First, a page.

China may face a “bachelor crisis,” as official data showed that Chinese men will outnumber women by over 33 million by 2020. Now, some Chinese universities are trying to lift more people out of bachelorhood at an earlier age by opening “love courses.”
Northern China’s Tianjin University has recently opened a selective course on love, which teaches dating etiquette and tips to ensure a successful relationship, and has unsurprisingly become a hit on campus. Issues including privacy in love, domestic violence, and abortion have also been included in the course.
More than 800 students have applied for a seat in the class soon after its debut, said Xinhua News Agency on Monday.
“It’s the first time we’ve opened the course and the popularity has been far out of our expectation,” Wang Rui, one of the course organizers, told Xinhua.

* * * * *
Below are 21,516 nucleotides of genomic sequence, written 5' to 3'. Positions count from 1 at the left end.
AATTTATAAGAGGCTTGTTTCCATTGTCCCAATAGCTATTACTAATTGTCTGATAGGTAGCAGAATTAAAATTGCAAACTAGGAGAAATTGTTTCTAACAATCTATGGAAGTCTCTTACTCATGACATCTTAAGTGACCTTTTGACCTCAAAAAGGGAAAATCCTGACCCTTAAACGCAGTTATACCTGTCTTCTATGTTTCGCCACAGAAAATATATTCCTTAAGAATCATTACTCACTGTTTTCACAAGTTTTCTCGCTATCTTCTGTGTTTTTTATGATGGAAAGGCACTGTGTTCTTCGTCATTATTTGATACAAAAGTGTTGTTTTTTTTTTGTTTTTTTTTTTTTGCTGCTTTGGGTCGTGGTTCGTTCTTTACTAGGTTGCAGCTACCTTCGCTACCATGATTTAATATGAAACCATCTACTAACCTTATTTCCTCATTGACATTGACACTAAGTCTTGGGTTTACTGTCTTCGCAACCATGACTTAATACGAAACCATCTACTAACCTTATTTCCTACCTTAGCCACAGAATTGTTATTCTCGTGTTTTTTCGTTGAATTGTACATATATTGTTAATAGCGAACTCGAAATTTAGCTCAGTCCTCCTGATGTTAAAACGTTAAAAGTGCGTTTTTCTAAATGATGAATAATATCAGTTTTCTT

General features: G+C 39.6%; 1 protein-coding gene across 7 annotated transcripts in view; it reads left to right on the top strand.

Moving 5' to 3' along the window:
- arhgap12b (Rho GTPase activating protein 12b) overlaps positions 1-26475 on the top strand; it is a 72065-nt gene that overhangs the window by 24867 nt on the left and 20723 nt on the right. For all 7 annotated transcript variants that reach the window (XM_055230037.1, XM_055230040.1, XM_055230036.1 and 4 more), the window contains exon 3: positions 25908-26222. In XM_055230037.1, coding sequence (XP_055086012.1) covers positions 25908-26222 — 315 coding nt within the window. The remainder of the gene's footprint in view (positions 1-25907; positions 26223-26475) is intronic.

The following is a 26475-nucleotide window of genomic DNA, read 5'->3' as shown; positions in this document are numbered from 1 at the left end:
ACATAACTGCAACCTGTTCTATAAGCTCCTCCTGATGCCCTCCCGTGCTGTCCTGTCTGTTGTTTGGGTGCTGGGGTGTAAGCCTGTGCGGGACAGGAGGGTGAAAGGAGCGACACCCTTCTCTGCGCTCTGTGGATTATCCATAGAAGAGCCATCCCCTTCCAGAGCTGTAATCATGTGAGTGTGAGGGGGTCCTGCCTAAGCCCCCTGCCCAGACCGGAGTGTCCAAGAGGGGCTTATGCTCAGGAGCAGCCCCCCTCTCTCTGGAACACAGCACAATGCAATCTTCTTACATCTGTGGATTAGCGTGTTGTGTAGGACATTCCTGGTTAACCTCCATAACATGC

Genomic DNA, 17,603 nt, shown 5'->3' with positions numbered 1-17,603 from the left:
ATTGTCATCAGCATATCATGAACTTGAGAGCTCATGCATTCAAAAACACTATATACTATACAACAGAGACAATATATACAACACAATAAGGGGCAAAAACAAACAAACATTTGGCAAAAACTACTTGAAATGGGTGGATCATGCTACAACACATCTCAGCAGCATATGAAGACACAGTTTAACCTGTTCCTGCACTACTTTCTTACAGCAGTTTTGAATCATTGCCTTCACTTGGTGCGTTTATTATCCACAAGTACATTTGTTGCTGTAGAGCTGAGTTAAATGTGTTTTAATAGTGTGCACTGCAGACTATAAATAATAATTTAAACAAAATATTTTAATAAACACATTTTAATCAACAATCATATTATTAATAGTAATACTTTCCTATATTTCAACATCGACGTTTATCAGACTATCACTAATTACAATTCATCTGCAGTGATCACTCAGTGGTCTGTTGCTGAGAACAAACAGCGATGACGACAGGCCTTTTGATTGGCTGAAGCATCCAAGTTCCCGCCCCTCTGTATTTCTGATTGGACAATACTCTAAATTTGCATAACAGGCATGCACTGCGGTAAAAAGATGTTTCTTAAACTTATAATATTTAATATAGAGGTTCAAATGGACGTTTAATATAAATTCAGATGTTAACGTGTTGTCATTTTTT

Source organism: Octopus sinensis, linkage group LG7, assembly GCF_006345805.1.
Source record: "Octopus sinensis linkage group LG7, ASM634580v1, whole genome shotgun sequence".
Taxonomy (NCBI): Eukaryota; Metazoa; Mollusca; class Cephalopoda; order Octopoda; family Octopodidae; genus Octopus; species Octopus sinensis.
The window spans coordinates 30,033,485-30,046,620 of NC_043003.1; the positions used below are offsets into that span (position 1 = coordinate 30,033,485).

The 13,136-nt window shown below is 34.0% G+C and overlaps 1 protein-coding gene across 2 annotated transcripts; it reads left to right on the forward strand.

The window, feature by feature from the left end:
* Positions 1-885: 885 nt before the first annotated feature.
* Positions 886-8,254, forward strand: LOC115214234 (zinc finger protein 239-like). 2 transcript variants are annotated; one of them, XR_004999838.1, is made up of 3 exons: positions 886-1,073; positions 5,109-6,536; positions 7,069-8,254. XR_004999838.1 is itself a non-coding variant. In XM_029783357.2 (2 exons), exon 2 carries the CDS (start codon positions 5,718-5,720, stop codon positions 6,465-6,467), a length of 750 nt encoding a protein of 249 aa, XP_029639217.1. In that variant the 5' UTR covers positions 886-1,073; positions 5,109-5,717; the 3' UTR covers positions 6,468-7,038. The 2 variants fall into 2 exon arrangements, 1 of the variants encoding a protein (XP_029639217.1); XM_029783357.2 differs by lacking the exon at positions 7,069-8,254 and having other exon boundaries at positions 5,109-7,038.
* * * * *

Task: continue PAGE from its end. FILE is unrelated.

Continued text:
This is, however, not the first of its kind in China. Earlier, Fudan University, one of China’s key universities located in Shanghai, and also central China’s Zhengzhou Normal University, both introduced courses related to dating life, such as Loneliness and Love Philosophy.
While some controversy has been sparked in the public on whether people actually need to be taught how to love, Tianjin University said they aim to promote correct and positive attitudes towards love and a more systematic understanding about people’s relationships.
The new course has also been met with heated discussion on China’s Twitter-like Sina Weibo.
“This is quite necessary. It can help women learn to protect their own rights and avoid being hurt…” said a user named @WangyouyawWyl on China’s Twitter-like Sina Weibo.
“First, I think it shows a progress in China’s education. But second, isn’t this also a grand blind dating event [chuckle]?” posted another named @XinshengmingyueJoe.
“Well, love is not a science…this is also why it’s beautiful,” argued @aaaaaalohaaaaaa.
Story by CCTV News.
More than 30 million Chinese men could end up remaining bachelors for a simple reason – there are not enough women for them to marry. According to data release